Debugging beyond console.log() in JavaScript
calendar05 Jun 2024
read4 minute read

Debugging beyond console.log() in JavaScript

Most JavaScript developers are familiar with the basic console.log(). However, the console API offers many other methods that can be incredibly useful in both development and debugging workflows.

Basic console.log()

Let's start with the basic console.log() which is used to print messages to the console.

console.log("Hello, World!");


This is the most commonly used method for debugging and logging messages.


console.error() is used to output error messages. It helps in distinguishing errors from regular log messages in the console.

console.error("This is an error message");

This will print the message in red, making it stand out.


console.warn() outputs warning messages. These are less severe than errors but still important to notice.

console.warn("This is a warning message");

Warning messages appear in yellow, which helps to differentiate them from regular logs and errors. is used for informational messages."This is an informational message");

It behaves similarly to console.log() but can be useful for categorizing log messages.


console.debug() is used for debugging purposes and is often hidden by default in many browsers' console settings.

console.debug("This is a debug message");

To enable it make sure that Verbose is checked in the top bar.


console.table() allows you to display data as a table. This can be very helpful when working with arrays or objects.

const users = [
  { name: "Alice", age: 25 },
  { name: "Bob", age: 30 },
  { name: "Charlie", age: 35 },


This will print the users array as a table, making it easier to read.

console.time() and console.timeEnd()

These methods are used to measure the time taken for a piece of code to execute.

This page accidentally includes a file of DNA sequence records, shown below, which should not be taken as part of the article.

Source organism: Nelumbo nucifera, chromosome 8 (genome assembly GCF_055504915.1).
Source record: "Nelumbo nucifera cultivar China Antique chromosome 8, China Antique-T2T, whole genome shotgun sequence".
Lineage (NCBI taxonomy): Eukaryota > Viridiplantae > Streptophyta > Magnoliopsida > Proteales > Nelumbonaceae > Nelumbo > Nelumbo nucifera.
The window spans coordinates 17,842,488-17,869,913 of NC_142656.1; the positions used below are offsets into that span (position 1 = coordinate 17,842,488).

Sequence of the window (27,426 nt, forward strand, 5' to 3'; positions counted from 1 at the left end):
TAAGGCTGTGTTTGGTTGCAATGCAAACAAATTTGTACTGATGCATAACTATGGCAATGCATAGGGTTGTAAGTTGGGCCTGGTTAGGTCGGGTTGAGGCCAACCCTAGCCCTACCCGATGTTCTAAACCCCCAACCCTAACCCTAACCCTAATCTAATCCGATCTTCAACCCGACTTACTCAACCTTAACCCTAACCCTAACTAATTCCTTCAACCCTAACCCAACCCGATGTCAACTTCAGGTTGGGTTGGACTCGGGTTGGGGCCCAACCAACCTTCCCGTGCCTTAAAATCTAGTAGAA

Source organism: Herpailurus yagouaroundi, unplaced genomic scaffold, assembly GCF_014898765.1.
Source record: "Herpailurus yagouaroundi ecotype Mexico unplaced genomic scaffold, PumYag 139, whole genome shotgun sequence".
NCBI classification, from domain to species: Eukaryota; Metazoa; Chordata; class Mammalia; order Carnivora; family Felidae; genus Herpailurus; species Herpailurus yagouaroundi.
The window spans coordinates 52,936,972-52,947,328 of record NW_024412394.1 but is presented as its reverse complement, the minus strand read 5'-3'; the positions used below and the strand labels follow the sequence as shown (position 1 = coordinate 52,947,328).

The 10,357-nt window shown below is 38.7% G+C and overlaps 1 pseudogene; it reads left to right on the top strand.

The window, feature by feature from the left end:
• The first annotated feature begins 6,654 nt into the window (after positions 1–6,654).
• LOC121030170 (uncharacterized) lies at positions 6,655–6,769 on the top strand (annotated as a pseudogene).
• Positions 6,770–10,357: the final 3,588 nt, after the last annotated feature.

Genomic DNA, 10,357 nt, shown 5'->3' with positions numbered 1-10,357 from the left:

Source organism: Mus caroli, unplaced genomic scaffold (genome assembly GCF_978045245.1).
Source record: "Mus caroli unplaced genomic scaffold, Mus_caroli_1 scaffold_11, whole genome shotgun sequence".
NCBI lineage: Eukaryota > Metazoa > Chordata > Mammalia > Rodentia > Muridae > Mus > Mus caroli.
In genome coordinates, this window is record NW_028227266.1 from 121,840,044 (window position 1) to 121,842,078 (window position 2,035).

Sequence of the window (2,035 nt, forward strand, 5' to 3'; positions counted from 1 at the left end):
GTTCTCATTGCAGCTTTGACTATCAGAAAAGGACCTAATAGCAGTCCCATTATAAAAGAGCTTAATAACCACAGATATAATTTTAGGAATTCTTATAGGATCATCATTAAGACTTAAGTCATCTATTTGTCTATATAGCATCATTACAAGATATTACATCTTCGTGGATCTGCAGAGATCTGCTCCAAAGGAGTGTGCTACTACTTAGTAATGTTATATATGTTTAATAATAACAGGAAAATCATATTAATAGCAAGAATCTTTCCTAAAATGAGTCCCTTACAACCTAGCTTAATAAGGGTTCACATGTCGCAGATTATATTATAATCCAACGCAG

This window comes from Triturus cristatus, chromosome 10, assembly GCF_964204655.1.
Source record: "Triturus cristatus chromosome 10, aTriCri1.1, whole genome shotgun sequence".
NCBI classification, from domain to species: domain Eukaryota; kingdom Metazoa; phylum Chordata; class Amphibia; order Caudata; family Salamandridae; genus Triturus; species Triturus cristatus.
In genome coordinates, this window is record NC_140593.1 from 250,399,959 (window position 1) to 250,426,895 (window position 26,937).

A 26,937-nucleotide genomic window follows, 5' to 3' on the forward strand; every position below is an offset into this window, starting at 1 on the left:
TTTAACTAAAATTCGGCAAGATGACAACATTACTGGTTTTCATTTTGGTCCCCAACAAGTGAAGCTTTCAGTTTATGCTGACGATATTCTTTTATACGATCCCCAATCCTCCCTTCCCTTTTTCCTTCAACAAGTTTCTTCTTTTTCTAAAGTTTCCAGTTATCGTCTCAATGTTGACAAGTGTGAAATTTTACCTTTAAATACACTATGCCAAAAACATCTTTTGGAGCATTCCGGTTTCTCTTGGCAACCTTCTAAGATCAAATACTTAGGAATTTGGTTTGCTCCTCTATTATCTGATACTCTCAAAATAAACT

function processData() {
  // Simulating a time-consuming process
  for (let i = 0; i < 1000000; i++) {
    // Process


console.time("processData") starts the timer, and console.timeEnd("processData") stops it, printing the time elapsed in milliseconds. This can help identify bottlenecks in code and improve performance.


console.count() is used to count the number of times a code block is executed.

for (let i = 0; i < 5; i++) {

This will print the count each time the loop runs. and console.groupEnd()

These methods allow you to group together multiple log messages."User Details");
console.log("Name: Alice");
console.log("Age: 25");

This creates an expandable group in the console. You can also create nested groups for better organization.


console.assert() writes a message to the console only if an assertion is false.

const x = 10;
console.assert(x > 10, "x is not greater than 10");

Since x is not greater than 10, the message will be printed.

Styling Console Logs

You can style console log messages using CSS.

console.log("%cThis is a styled message", "color: blue; font-size: 20px;");

The %c is a placeholder for the CSS style string that follows.

Best Practices

  1. Use Appropriate Methods: Use console.error() for errors, console.warn() for warnings, and so on. This helps in filtering messages in the console.
  2. Remove Logs in Production: Ensure that you remove or disable console logs in production code to avoid clutter and potential performance issues.
  3. Group Related Logs: Use and console.groupEnd() to keep related logs together.


Next time you’re knee-deep in code and need to debug, give these methods a try. They can make your life easier and your debugging sessions more efficient. So, go ahead, experiment with these in your next project and see the difference they can make. For more detailed information, you can refer to the MDN Web Docs on console.

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